PROVO — BYU will be receiving the services of defensive lineman Russell Tialavea this season following his two-year LDS mission to Santiago, Chile. The fact that he left for a mission in the first place is truly remarkable for several reasons.
There are generally three types of players with regards to handling media interviews. There are players who love to give quotes, speak for the team and even search out the media. There are those that work with the media — giving perfunctory answers when asked, but not a whole lot more. And then there are those like Tialavea.
Tialavea would go to great lengths to avoid interviews with reporters during his three years starting at nose tackle before his LDS mission. When you were able to catch him he’d do his best to serve up the shortest answers possible — preferring to spend the least amount of time with reporters as possible.
That’s OK — it’s who he is. Not all players are talkers and it’s not a requirement to anxiously engage the media with insightful quotes as often as possible.
As a missionary, however, it is a requirement. In fact, it’s pretty much all you’re doing for 12 hours a day, every day of the week for two years.
With all that in mind, it was nothing short of a shock when Tialavea accepted a call to serve a mission to Santiago, Chile almost three years ago.
“Russell came into BYU — I can’t say with no intention of serving a mission, but probably with little intention of serving a mission,” said BYU football coach Bronco Mendenhall. “He really struggled in really growing, maturing and finding himself, but he did in making progress each and every year.”
In each of his three years playing for BYU Tialavea started and was set to start for 2010 before making a likely bid to play in the NFL. While most coaches would be pretty put out to lose a three-year starter for the coming season, Mendenhall isn’t that type of coach.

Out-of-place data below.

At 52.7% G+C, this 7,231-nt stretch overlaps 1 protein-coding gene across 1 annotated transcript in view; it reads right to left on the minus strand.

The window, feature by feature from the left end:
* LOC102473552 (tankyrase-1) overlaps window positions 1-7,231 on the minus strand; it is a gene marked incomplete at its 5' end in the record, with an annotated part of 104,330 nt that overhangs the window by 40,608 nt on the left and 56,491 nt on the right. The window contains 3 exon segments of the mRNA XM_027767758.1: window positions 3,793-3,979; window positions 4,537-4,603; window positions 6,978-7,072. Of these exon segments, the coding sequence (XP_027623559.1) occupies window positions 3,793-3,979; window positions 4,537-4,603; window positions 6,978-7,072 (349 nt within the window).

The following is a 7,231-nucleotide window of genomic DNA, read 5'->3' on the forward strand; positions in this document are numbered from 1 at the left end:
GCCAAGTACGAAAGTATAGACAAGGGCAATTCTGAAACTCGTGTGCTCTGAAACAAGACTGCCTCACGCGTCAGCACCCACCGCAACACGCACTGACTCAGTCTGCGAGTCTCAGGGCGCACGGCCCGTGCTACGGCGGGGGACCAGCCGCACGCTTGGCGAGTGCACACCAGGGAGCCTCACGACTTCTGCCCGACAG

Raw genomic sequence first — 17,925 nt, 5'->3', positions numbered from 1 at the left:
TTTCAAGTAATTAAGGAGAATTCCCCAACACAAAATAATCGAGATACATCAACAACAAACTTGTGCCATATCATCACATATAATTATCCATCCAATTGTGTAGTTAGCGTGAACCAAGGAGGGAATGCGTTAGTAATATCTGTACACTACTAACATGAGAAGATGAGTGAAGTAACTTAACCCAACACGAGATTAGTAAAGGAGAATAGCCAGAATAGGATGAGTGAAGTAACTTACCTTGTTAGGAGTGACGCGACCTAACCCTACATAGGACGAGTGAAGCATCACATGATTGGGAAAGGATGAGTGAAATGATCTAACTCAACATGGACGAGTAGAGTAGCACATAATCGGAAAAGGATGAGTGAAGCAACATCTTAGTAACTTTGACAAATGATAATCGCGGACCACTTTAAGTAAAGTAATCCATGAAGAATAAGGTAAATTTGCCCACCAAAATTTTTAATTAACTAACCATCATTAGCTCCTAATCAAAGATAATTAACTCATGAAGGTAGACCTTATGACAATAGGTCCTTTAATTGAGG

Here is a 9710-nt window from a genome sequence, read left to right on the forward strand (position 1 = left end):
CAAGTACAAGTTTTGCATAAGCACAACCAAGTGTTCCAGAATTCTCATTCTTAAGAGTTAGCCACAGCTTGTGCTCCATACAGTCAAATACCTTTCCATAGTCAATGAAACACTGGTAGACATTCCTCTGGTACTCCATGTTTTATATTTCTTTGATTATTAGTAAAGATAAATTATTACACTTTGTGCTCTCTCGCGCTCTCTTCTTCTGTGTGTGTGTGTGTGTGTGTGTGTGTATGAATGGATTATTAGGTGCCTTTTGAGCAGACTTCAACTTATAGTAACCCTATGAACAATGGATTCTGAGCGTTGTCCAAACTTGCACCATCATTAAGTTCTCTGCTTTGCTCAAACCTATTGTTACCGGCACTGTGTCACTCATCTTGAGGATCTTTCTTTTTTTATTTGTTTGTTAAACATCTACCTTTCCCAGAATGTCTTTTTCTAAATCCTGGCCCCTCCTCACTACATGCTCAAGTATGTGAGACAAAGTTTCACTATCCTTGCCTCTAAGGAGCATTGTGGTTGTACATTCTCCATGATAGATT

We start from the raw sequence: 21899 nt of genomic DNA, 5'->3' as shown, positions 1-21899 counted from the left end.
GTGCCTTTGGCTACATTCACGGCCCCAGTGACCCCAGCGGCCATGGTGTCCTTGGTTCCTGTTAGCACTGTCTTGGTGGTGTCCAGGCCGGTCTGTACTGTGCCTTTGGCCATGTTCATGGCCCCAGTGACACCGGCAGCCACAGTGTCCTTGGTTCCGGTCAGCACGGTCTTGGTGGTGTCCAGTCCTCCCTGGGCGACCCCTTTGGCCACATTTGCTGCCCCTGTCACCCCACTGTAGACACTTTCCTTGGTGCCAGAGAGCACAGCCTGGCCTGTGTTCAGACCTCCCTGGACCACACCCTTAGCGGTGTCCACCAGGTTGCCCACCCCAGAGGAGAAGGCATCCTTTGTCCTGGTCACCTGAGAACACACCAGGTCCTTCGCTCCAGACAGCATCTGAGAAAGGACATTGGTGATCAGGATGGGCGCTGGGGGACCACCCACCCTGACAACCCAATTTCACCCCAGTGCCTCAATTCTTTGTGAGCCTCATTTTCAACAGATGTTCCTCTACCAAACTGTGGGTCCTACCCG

“One of the highlights of my coaching career at BYU is when (Tialavea) came into my office and told me that he’s going to serve a mission,” said Mendenhall. “Here’s a three-year starting lineman going into his senior year saying that he’s not going to be there. That would usually send some panic, yet there wasn’t a single coach — the hugs were probably the deepest and the embraces probably for Russell, up and down the hallway and the conversation between his parents on the phone — not only when he went, but when he came back. It’s truly been a remarkable experience.”
Tialavea returned home in December and has since enrolled full-time anew at BYU. While the timing of his mission departure wasn’t ideal, his return could be perfect timing.
BYU will be without the services of Graham Rowley and Hebron Fangupo — both of whom saw starter’s playing time along the defensive front last season — for 2012. Enter Tialavea and his wealth of experience and defensive line coach Steve Kaufusi could very well have his third starter alongside expected starters Eathyn Manumaleuna and Romney Fuga.
While he spent most of his time manning the nose position over his three years starting, he has reportedly slimmed down to around 260 pounds post-mission and will be looked at to play defensive end. It’s very hard to gauge how any returned missionary will fare athletically after being away for two years, but according to Mendenhall, most returned missionaries see success.
“Seeing the players return home from their missions has been an amazing experience for me, as a head coach, and I’ve been lucky,” said Mendenhall. “There are unique challenges in managing all of those numbers and the conditioning elements for the players coming and going, but I think through the last seven years that we’ve shown some sustainability, credibility and consistency in managing all that and still performing at a high level and I’m excited to do that for the kids too. That’s not just for the program — it’s for the kids coming back to something that is worth coming back to.”
We’ll start learning soon enough just how well Tialavea will perform for his final year at BYU starting with this coming spring practice session. While his prospects are up in the air at this juncture, it’s a relatively good bet that — at the very least — he’ll be giving better interviews.